I’m not crazy…I’m doing Science!
2020 Research on Pennsylvania Mountain
Elsa Godtfredsen and Camille Oster
If you ask 22-year-old Elsa Godtfredsen what the worst thing about being a high alpine research scientist is she will immediately say “thunderstorms!” Having spent the past eight weeks conducting field research on the flanks of Pennsylvania Mountain Natural Area in Fairplay as a Mountain Area Land Trust (MALT) intern, Elsa knows first-hand the perils of turbulent weather at 12,000 feet.
Camille Oster, also a MALT intern would agree that hailstorms were unpleasant, but for her the most challenging part of this summer’s job was the cold. “I’m a warm weather person from Missouri, so I expect summer to be summer and that’s not the case on Pennsylvania Mountain!”
For the past seven years MALT has hosted research interns under the tutelage of Dr. Candi Galen from the University of Missouri. Her students as well as hundreds of scientists from universities around the country have been studying this region’s high alpine environment and ecology beginning with Dr. Galen herself in 1977. In 2013, MALT purchased 92 acres on the Pennsylvania Mountain Natural Area to ensure the protection and stewardship of this pristine high alpine region and assure its ongoing research. Camille and Elsa spent the summer doing their part to ensure that this important work continues.
Elsa hails from Bainbridge Island, Washington and graduated from Colorado College in 2019 with a degree in Organismal Biology and Ecology. Her summer research focused on how drought effects the flowering success of alpine plants by studying established clover plots growing on Pennsylvania Mountain. According to Elsa, studies have shown that there is a trend for accelerated snow melts, meaning a spike of water from snow melt earlier in the season which leads to longer periods of drought later in the summer. Elsa studied a phenomena called “phenological mismatch” referring to the time when a plant’s period of flowering does not match up with when pollinators (bumbles and bee flies) are present.
Camille who was born and raised in Missouri, graduated from the University of Missouri in Columbia with a degree in Biological Sciences. She spent the summer managing two different projects. First, she monitored Polomonium viscosum (more commonly known as alpine skypilot), evaluating the behaviors of bees and formica ants who are frequent visitors to the purple flower. Bees prefer larger, wider flowers to pollinate while ants prefer shorter, wider flowers to “nectar rob.” Camille’s research assessed how these pressures alter flower shape in various habitats and phenology plots.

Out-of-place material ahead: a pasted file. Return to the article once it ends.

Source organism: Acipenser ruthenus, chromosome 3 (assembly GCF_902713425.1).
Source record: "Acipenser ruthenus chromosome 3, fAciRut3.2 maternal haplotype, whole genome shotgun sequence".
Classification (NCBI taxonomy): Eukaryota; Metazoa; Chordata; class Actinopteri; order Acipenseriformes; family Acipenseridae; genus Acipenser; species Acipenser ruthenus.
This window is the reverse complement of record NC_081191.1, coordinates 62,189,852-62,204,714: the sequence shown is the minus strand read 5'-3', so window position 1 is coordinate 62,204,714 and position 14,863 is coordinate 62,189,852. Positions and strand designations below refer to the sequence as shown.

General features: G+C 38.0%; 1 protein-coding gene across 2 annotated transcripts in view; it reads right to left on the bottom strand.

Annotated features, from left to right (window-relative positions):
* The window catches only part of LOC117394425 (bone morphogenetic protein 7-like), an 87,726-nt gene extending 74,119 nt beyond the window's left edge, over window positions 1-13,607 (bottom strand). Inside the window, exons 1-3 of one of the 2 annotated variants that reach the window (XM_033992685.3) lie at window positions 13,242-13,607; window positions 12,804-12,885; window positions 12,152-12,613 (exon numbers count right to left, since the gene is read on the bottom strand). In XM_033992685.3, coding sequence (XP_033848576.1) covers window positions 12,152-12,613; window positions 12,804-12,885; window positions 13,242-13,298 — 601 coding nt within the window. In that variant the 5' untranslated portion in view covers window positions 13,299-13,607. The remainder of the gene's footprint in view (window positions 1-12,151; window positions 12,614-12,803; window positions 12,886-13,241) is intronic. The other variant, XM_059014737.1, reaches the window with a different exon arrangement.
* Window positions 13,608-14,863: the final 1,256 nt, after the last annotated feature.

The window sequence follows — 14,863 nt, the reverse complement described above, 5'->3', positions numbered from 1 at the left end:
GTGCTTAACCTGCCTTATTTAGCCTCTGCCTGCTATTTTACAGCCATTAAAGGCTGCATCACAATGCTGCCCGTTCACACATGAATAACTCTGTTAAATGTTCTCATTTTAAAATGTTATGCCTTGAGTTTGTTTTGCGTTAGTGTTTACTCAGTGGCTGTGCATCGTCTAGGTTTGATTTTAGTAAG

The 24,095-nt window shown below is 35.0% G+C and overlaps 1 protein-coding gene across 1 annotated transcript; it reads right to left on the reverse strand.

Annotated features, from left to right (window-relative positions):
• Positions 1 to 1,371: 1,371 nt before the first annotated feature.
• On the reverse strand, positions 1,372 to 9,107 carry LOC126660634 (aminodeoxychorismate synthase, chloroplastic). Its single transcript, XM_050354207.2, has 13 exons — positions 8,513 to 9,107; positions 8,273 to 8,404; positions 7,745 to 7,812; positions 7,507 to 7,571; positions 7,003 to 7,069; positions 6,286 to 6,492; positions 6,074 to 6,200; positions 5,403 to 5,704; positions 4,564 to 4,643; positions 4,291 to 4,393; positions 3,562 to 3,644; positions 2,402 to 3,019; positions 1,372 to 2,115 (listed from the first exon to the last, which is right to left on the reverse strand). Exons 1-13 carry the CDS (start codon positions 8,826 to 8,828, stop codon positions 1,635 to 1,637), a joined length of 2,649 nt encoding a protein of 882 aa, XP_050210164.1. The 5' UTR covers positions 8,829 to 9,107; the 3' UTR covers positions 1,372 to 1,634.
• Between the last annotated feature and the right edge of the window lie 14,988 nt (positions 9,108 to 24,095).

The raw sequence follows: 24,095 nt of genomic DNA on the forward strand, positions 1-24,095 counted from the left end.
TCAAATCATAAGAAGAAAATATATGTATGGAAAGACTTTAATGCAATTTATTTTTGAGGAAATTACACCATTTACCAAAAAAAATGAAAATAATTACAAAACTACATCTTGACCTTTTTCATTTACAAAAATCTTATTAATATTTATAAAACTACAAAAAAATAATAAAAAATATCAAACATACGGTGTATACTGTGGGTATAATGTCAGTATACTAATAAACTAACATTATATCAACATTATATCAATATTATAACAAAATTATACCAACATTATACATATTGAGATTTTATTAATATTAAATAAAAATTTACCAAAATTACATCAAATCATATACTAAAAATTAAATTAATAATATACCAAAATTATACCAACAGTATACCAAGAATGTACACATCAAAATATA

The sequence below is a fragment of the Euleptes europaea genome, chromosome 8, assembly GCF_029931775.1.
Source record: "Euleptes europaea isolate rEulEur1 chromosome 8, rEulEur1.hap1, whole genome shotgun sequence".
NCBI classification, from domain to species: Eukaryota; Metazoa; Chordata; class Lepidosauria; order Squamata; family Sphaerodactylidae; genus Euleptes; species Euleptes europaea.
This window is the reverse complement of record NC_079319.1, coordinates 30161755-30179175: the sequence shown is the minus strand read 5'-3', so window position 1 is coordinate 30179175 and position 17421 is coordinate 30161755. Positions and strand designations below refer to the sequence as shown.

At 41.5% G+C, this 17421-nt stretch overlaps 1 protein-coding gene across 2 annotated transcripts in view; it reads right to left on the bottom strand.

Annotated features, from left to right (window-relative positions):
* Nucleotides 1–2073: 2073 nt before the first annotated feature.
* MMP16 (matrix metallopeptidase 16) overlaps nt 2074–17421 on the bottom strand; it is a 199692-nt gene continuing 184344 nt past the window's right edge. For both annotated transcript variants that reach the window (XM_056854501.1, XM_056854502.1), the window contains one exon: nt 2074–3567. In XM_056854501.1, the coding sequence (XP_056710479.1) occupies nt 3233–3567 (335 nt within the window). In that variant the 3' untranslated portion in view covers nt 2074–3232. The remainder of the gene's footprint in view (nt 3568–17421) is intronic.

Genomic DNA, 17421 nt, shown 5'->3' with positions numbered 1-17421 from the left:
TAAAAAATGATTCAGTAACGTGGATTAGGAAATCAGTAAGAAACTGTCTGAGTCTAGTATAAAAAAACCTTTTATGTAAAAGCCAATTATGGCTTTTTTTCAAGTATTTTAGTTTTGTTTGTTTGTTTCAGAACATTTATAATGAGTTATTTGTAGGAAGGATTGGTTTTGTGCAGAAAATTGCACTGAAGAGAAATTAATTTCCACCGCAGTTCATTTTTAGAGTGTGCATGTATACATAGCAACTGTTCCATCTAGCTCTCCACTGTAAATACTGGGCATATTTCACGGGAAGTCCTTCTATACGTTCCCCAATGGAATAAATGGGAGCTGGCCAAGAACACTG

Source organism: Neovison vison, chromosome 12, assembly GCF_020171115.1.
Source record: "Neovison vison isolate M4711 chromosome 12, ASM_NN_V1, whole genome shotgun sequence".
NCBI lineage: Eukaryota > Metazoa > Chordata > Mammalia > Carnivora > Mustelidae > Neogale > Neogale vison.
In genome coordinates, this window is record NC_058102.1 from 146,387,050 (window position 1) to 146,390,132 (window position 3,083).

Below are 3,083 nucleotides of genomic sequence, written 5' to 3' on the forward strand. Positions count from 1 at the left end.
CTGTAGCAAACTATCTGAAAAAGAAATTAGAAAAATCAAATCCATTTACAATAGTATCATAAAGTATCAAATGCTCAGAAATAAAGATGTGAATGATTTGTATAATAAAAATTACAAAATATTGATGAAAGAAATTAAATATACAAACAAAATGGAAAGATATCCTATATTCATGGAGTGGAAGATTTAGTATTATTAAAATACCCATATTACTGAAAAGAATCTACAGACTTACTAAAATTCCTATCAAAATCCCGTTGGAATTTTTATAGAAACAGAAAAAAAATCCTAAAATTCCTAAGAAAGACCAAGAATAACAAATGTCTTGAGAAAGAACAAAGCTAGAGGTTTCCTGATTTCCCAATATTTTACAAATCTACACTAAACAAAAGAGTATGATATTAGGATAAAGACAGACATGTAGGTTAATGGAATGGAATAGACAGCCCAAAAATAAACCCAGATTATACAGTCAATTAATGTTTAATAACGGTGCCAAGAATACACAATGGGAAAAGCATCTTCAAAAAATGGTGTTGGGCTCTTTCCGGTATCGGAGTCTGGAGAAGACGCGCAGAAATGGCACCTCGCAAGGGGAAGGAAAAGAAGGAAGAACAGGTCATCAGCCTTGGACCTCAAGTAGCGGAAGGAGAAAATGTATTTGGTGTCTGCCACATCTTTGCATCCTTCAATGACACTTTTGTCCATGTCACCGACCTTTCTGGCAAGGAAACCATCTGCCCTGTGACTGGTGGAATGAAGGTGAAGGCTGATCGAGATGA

In addition, Camille studied the alpine dandelion which is frequently visited by bumble bees and bee flies, among many other insects. She compared the pollination effectiveness of the two pollinators, research that was a continuation of the experiments of Emelyn Piotter, one of MALT’s 2019 summer interns. The work was tedious as Camille shares, “Waiting around for a pollinator to show up to one plant can take anywhere from minutes to hours. If you see me staring at a plant for what seems like way too long, I’m not crazy – I’m just doing science!”
Both Elsa and Camille are passionate about their work and were thrilled with the opportunity to live in Alma and study at high elevation. Elsa said that she loved the outdoors and being in tune with the constantly changing landscape and waves of wildflowers and animal species. “I realized why I am never bored of this place. It is simply not the same mountain every day. The sky shifts between a steely grey of threatening storms to the light blue of early mornings, all within one hike. The hills have already changed their colors multiple times, new phases of flowering bursting onto the stage of rocky slopes.”
The planning, execution and independence of the field work involved in Camille and Elsa’s summer projects was a new challenge for each of them and laid the groundwork in preparing the women for the next stages of their academic careers in graduate school. Equally important, Camille and Elsa felt honored to be part of continuous high alpine scientific experiments that began in the late ’70s.
Elsa shares, “The ability to use data from a span of 40 years allows us to ask interesting and important questions about how climate change is impacting alpine plants and their pollinators. It has been a pleasure to count and observe these alpine jewels, but it is also an honor to be a part of such a long running research effort.”
MALT is grateful for the passion and commitment that Elsa and Camille brought to their research and educational pursuits and is fortunate to have had their expertise as interns.
Together we’re saving the land and leaving a legacy.